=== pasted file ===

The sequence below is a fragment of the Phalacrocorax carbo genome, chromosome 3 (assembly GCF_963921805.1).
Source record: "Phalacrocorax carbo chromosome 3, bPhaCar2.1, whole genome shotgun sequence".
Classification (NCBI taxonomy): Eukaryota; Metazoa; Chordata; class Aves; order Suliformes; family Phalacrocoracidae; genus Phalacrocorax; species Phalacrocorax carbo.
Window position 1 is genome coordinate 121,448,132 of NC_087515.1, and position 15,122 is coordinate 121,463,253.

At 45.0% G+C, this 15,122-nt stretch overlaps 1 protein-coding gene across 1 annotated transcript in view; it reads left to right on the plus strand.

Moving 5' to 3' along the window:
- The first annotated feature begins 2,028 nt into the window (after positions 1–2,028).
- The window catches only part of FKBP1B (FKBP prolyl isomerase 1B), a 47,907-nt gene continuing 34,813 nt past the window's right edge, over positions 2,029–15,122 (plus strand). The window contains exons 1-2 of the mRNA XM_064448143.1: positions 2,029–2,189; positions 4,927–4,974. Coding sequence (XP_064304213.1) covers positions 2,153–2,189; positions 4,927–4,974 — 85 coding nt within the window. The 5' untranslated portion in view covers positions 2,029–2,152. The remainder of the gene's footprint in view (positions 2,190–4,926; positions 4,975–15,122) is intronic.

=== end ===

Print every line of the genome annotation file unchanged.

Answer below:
The sequence below is a fragment of the Phalacrocorax carbo genome, chromosome 3 (assembly GCF_963921805.1).
Source record: "Phalacrocorax carbo chromosome 3, bPhaCar2.1, whole genome shotgun sequence".
Classification (NCBI taxonomy): Eukaryota; Metazoa; Chordata; class Aves; order Suliformes; family Phalacrocoracidae; genus Phalacrocorax; species Phalacrocorax carbo.
Window position 1 is genome coordinate 121,448,132 of NC_087515.1, and position 15,122 is coordinate 121,463,253.

At 45.0% G+C, this 15,122-nt stretch overlaps 1 protein-coding gene across 1 annotated transcript in view; it reads left to right on the plus strand.

Moving 5' to 3' along the window:
- The first annotated feature begins 2,028 nt into the window (after positions 1–2,028).
- The window catches only part of FKBP1B (FKBP prolyl isomerase 1B), a 47,907-nt gene continuing 34,813 nt past the window's right edge, over positions 2,029–15,122 (plus strand). The window contains exons 1-2 of the mRNA XM_064448143.1: positions 2,029–2,189; positions 4,927–4,974. Coding sequence (XP_064304213.1) covers positions 2,153–2,189; positions 4,927–4,974 — 85 coding nt within the window. The 5' untranslated portion in view covers positions 2,029–2,152. The remainder of the gene's footprint in view (positions 2,190–4,926; positions 4,975–15,122) is intronic.